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Some AI systems achieve goals in challenging environments by drawing on representations of the world informed by past experiences. They generalize these to novel situations, enabling them to complete tasks even in settings they haven’t encountered before. As it turns out, reinforcement learning — a training technique that employs rewards to drive software policies toward goals — is particularly well-suited to learning world models that summarize an agent’s experience, and by extension to facilitating the learning of novel behaviors.

Researchers hailing from Google, Alphabet subsidiary DeepMind, and the University of Toronto sought to exploit this with an agent — Dreamer — designed to internalize a world model and plan ahead to select actions by “imagining” their long-term outcomes. They say that it not only works for any learning objective, but that Dreamer exceeds existing approaches in data efficiency and computation time as well as final performance.

Throughout an AI agent’s lifetime, either interleaved or in parallel, Dreamer learns a latent dynamics model to predict rewards from both actions and observations. In this context, “latent dynamics model” refers to a model that’s learned from image inputs and performs planning to gather new experience. The “latent” bit indicates that it relies on a compact sequence of hidden or latent states, which enables it to learn more abstract representations, such as the positions and velocities of objects. Effectively, information from the input images is integrated into the hidden states using an encoder component, after which the hidden states are projected forward in time to anticipate images and rewards.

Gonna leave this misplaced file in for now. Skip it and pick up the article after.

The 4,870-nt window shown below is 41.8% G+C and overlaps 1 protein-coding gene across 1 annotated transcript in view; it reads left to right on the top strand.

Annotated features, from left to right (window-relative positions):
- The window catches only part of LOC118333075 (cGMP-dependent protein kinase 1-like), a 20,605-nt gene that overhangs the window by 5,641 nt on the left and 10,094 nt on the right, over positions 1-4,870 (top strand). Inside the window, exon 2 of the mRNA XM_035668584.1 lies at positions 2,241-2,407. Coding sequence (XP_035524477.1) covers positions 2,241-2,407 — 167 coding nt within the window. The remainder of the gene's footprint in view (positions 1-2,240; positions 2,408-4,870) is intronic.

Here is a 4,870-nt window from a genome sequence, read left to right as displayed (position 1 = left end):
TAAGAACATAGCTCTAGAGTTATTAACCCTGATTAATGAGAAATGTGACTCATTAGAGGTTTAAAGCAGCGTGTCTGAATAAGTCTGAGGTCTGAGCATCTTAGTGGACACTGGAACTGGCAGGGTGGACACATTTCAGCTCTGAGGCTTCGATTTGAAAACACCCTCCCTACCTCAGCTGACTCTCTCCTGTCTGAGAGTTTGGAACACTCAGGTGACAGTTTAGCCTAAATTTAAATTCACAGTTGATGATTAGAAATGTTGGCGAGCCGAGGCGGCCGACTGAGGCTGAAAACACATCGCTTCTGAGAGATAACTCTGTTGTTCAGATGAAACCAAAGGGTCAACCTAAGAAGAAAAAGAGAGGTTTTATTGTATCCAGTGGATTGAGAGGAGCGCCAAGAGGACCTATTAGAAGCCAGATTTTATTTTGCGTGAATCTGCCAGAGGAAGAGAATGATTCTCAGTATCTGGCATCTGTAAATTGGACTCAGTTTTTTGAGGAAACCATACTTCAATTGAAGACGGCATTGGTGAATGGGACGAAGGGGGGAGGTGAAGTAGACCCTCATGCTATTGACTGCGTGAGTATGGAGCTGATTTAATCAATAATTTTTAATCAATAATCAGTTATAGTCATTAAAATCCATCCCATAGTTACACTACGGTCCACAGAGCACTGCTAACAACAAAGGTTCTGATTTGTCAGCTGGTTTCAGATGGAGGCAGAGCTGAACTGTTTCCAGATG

DeepMind Dreamer

Above: Dreamer completes a pendulum swing task. The middle shows 45-step predictions.

Image Credit: DeepMind

Dreamer uses a multi-part latent dynamics model that’s somewhat complex in structure. A representation bit encodes observations and actions, and a transition bit anticipates states without seeing the observations that will cause them. A third component — a reward component — projects the rewards given the model states, and an action model implements learned policies and aims to predict actions that solve imagined environments. Finally, a value model estimates the expected imagined rewards that the action model achieves, while an observation model provides feedback signals.


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DeepMind Dreamer

Above: Dreamer navigating a maze. The middle shows 45-step predictions.

Image Credit: DeepMind

In a series of experiments, the researchers tested Dreamer on 20 visual control tasks within the DeepMind Control Suite, simulation software for evaluating machine learning-driven agents. They first trained it using an Nvidia V100 graphics chip and 10 processor cores for each training run, which they say took 9 hours per 106 environment steps on the control suite. (That’s compared with the 17 hours it took Google’s PlaNet, a Dreamer predecessor, to reach similar performance.)

DeepMind Dreamer

Above: Dreamer playing an Atari game (Boxing). The middle shows 45-step predictions.

Image Credit: DeepMind

They report that Dreamer effectively used learned world models to generalize from small amounts of experience, and that its success demonstrates learning behaviors
by latent imagination can outperform top methods. They also say that Dreamer’s value model performs well even for short-term planning, outperforming alternative models on 16 of 20 tasks, with 4 ties.

“Future research on representation learning can likely scale latent imagination to environments of higher visual complexity,” wrote the researchers, who plan to present their work at NeurIPS 2019 in Vancouver this week. The Dreamer project’s code is publicly available on GitHub.


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